News and Archives of Jacques Delors
News & Archives from
Jacques Delors
Support the Jacques Delors Institute!
Click here
Subscribe to our newsletter
Subscribe to our newsletter
Read our newsletter
Pia  Hüttl

Pia Hüttl

Pia Hüttl is an Affiliate Fellow at Bruegel since September 2015 and her research focuses on ...
Karen E.  Wilson

Karen E. Wilson

Karen joined Bruegel as a Visiting Fellow in September 2012 and became a Senior Fellow in November ...
Guntram  Wolff

Guntram Wolff

Guntram Wolff has been the Director of Bruegel since June 2013. His research focuses on the ...
Key points
Access to social benefits for EU mobile citizens: “tourism” or myth?
A new start for Social Europe
Erasmus Pro: for a million "young European apprentices" by 2020
Posted workers in the EU: state of play and regulatory evolution
A social dimension for the EMU: why and how?
See more
Themes :
Select ...
Choose a theme
Types :
Select ...
Choose type
Dates :
Select ...
Social Europe

The growing intergenerational divide in Europe - What role for the welfare state?

on February 9, 2016, 17:57
Policy paper - Pia Hüttl, Karen E. Wilson and Guntram Wolff

© Bonnie Natko
During seven years of economic crisis, the intergenerational income and wealth divide has increased in many European Union countries. This Policy paper by Pia Hüttl, Karen Wilson and Guntram Wolff  reviews the pension reforms implemented by several countries and provides policy recommendations to address the intergenerational divide.
  • During the economic and financial crisis, the divide between young and old in the European Union increased in terms of economic well-being and allocation of resources by governments. As youth unemployment and youth poverty rates increased, government spending shifted away from education, families and children towards pensioners.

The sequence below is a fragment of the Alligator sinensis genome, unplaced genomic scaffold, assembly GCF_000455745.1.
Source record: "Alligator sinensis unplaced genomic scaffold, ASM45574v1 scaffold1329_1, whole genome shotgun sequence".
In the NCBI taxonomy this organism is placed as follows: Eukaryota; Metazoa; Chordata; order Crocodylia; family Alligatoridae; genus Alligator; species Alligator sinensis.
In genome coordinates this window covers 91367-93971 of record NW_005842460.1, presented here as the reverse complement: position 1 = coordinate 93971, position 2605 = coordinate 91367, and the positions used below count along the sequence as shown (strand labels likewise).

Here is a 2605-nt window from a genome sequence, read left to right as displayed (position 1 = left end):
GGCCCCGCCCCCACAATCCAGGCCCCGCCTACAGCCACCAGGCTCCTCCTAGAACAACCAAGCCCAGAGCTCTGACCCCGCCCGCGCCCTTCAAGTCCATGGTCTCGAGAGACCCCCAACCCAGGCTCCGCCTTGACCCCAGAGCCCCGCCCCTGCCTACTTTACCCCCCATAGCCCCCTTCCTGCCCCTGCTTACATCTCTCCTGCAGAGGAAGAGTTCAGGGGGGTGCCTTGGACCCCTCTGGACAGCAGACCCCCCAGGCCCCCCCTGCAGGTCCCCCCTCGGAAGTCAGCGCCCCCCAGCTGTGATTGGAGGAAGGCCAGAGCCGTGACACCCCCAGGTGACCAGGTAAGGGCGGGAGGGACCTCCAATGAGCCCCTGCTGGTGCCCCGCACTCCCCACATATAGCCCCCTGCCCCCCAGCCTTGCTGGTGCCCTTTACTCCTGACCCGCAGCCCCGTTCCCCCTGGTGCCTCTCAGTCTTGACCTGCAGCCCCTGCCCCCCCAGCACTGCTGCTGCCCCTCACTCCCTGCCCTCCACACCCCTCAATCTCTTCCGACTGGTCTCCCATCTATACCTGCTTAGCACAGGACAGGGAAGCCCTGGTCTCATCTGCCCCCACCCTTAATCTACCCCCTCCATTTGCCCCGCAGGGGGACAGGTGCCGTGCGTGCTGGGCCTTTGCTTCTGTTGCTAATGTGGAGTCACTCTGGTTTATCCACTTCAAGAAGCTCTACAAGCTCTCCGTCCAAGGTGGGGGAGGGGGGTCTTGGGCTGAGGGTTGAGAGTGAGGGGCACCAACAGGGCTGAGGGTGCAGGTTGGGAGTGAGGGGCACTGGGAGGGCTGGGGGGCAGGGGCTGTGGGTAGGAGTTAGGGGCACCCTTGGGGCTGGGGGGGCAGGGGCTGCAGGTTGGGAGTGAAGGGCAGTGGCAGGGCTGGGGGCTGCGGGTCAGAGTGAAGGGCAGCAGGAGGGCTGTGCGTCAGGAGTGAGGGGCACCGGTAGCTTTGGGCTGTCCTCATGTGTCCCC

• To address the sustainability of pension systems, some countries implemented pension reforms. The authors analysed changes to benefit ratios, meaning the ratio of the income of pensioners to the income of the active working population, and found that reforms often favoured current over future pensioners, increasing the intergenerational divide.
  • The authors recommend reforms in three areas to address the intergenerational divide: improving European macroeconomic management, restoring fairness in government spending so the young are not disadvantaged, and pension reforms that share the burden fairly between generations.

The English version of this Policy paper is available on Bruegel's website: here. 

This Policy paper is published within the Vision Europe project.

The Jacques Delors Institute takes part to the Vision Europe project, a consortium of think tanks and foundations collaborating to address some of the most pressing public policy challenges facing Europe. Through research, publications and an annual summit, we aim to be a forum for debate and a source of recommendations to improve evidence-based policy-making at both a national and EU level and to foster as appropriate European integration. In 2015 we commonly work on "The Future of the Welfare State", developing innovative policy recommendations on how to ensure the long-term sustainability of national welfare systems.
Vision Europe other participating organizations are:
- Bertelsmann Stiftung (Germany)
- Bruegel (Belgium)
- Calouste Gulbenkian Foundation (Portugal)
- Chatham House (UK)
- Compagnia di San Paolo (Italy)
- The Finnish Innovation Fund Sitra (Finland).
For more information about the project please refer to
and follow the twitter hashtag #VisionEurope.
Contact - Sitemap - Legal - Vacancies
Jacques Delors Institute - 19, rue de Milan - 75009 Paris - Tel. +33 1 44 58 97 97 - Email:
Jacques Delors Institut – Berlin, Pariser Platz 6, 10117 Berlin
Powered by Walabiz
We use cookies on our website.
If you continue to use our website you consent to the use of cookies.